Personally, I prefer the former style.
posted by Atom Eyes at 12:07 PM on January 5, 2022 [1 favorite]

In the earlier days of the pandemic the National Theatre streamed a recording of their 2014 production starring Tom Hiddleston. I don't know if that's available for free anywhere.

They've done a Timon of Athens too, with Simon Russell Beale in the title role. Full details of their National Theatre at Home repertoire (including subscription and rental prices) here.
posted by Paul Slade at 4:14 AM on January 6, 2022

I finally saw this. I liked it a lot, especially the little clever staging bits here and there (the three witches being one person, the cauldron being the floor of Macbeth's room). It was also much, much better than the Fassbender version.
posted by Mr. Bad Example at 5:15 PM on January 14, 2022

Just watched it and damn, that was amazing. Every frame was such a visual feast and Denzel and MacDormand are just outstanding.
posted by octothorpe at 7:29 PM on January 15, 2022 [1 favorite]

Gorgeous cinematography, but a gray, dull story. Duncan looks like he'd abdicate if you said a harsh word, no need to kill him. This Macbeth's no warrior and his Lady none too ruthless. Nearly everyone seems to be sleepwalking in a fog.
posted by CheeseDigestsAll at 3:17 PM on January 16, 2022 [1 favorite]

If you really really love this play, and Klingons (and Bat'leths), you might enjoy M'aQ'betH a production by the Red Curtain Foundation for the Arts, a local troupe in Marysville Wa. I was lucky enough to see this live and it was a blast. Had no idea it had been recorded for posterity.
posted by OHenryPacey at 2:18 PM on January 19, 2022 [1 favorite]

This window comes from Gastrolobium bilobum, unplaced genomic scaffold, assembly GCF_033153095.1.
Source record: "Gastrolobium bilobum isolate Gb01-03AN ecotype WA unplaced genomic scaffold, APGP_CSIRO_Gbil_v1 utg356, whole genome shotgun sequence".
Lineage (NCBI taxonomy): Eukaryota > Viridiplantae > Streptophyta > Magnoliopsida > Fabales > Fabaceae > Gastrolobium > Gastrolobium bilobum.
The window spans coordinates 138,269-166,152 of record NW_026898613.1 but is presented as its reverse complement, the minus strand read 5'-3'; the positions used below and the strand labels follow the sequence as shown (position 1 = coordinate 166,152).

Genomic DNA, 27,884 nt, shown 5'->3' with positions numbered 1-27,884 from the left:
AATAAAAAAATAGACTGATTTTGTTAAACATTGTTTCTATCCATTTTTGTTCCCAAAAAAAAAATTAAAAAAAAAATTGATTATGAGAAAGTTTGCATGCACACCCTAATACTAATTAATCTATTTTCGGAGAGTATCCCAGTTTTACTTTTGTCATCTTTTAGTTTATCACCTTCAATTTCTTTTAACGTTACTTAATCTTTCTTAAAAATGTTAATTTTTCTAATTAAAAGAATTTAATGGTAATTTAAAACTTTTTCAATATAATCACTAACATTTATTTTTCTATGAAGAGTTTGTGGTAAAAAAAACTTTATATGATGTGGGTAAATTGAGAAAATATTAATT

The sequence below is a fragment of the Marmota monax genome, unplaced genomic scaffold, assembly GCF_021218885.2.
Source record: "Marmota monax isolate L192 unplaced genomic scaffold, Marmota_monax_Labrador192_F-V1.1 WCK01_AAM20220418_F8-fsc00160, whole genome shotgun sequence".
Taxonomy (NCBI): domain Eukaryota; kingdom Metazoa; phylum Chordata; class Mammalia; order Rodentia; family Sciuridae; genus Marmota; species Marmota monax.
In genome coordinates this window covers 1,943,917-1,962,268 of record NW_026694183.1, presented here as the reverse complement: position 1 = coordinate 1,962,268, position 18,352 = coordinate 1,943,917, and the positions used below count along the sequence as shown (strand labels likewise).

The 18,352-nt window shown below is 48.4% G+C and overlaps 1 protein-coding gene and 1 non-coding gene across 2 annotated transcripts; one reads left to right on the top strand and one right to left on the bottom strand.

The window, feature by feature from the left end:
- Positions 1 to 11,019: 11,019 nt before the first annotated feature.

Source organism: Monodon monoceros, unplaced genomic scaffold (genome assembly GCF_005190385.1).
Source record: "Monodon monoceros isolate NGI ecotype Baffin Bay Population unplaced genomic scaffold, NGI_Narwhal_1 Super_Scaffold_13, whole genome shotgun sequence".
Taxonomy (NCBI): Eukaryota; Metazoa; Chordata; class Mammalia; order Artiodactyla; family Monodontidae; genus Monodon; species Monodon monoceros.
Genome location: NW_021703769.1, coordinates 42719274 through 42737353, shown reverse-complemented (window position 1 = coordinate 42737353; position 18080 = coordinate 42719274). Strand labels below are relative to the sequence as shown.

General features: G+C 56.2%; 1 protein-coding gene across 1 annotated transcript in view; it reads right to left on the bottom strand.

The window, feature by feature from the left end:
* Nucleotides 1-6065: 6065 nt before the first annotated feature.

This Macbeth's no warrior and his Lady none too ruthless.

This is why I loved it. First Mackers I've seen where, for a moment at least, I thought he might not do the deed.

The choice to emphasize Ross as conniving-Littlefinger-type is fun, but that final reveal -- that he hid Fleance -- is confusing to me. What's the motivation for Ross to stir up that particular pot?
posted by HeroZero at 7:54 PM on January 25, 2022

Visually, it's a treat, with what must be deliberate callbacks to German Expressionism and Chimes of Freedom. Denzel on cruise control is still engaging and conflicted and intense, although he certainly didn't steal the part from Ian McKellen, or anyone else for that matter.

The real problem is Frances McDormand (national treasure, etc.) who just has no madness. When Judi Dench invites the "spirits that tend on mortal thoughts" to "unsex" her and fill her full of "direst cruelty" (scene), she's doing something terrifying to herself and become transported with visceral madness. McDormand plays the same scene as if she's deciding to, say, uninvite a friend to a wedding as revenge.

The result is two people who plot and connive for somewhat understandable reasons, but seem to have always been a little nasty — instead of being blown open by the influence of the witches, as I think is more correct.

Great witch(es), though.
posted by argybarg at 1:25 PM on October 1